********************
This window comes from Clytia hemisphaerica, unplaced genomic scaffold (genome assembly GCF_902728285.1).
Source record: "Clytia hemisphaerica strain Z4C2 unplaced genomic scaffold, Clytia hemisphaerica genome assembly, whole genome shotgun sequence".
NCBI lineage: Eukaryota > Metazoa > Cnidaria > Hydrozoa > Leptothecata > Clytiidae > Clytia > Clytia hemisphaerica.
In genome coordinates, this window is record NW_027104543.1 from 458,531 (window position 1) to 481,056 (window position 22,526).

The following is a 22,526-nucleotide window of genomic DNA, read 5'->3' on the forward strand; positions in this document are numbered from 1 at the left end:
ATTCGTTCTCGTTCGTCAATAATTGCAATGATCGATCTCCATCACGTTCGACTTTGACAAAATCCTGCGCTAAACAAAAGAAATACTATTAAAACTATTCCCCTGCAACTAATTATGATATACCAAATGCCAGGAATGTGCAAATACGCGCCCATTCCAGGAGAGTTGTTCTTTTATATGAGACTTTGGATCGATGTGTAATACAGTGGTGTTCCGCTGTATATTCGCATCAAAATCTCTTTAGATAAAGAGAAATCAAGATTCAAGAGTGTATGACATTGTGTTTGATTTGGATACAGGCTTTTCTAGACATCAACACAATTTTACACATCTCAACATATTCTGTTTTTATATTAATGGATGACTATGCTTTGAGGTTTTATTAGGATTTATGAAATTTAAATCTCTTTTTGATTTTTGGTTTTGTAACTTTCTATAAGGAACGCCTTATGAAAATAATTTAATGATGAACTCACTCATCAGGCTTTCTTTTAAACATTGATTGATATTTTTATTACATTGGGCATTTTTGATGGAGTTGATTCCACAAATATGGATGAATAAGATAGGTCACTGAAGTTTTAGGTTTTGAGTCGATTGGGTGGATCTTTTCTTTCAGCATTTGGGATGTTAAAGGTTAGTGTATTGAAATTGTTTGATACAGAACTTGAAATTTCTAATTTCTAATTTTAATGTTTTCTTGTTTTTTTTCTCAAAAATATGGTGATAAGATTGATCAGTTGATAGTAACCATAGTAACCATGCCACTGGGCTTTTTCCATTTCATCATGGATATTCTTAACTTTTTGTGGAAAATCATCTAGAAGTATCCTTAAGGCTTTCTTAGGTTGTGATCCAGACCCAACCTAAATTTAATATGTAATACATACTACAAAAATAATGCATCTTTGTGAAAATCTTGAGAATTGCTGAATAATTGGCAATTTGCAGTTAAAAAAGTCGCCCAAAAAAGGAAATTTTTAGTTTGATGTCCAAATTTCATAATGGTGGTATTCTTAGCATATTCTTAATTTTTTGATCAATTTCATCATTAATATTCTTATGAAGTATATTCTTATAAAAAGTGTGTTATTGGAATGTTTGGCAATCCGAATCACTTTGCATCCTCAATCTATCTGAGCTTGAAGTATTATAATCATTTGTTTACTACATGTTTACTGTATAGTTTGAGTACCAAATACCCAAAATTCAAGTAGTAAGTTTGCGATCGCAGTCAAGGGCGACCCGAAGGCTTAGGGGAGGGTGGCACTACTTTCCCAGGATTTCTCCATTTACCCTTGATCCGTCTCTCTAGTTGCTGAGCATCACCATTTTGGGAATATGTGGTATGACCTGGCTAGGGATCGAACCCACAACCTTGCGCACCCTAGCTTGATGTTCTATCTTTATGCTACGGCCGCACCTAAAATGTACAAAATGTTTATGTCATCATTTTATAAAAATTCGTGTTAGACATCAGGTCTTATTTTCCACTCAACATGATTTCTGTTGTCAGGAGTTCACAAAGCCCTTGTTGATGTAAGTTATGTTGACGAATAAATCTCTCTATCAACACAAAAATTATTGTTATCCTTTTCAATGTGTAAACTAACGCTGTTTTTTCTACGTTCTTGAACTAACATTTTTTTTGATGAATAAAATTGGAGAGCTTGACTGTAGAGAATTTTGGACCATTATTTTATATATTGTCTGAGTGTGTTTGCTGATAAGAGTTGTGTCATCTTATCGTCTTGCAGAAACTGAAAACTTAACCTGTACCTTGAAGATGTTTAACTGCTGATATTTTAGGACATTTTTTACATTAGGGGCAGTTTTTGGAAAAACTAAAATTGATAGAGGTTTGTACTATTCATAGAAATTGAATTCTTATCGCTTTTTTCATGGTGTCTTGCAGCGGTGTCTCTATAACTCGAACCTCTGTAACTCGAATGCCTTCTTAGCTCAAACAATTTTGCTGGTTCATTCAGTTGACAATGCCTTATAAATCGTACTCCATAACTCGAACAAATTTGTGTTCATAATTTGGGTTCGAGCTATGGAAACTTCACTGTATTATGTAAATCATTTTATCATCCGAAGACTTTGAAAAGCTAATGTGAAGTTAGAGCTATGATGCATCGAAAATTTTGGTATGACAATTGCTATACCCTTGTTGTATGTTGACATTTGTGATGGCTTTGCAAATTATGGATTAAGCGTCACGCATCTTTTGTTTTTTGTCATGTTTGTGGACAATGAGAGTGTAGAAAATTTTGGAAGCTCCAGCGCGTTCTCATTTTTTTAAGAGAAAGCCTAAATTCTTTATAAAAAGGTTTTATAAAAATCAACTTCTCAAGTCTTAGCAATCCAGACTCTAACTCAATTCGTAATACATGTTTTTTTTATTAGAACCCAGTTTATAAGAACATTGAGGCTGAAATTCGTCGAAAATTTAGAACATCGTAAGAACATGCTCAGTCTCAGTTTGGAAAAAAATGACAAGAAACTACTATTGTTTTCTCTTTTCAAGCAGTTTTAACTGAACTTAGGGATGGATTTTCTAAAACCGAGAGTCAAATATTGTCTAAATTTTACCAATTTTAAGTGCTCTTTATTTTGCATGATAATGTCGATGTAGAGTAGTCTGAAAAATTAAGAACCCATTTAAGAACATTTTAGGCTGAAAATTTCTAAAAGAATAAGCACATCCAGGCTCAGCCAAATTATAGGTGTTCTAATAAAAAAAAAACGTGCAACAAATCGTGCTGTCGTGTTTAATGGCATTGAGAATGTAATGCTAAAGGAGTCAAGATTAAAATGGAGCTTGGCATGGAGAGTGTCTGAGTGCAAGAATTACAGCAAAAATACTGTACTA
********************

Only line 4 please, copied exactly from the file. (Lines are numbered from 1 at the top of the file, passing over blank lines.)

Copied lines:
In genome coordinates, this window is record NW_027104543.1 from 458,531 (window position 1) to 481,056 (window position 22,526).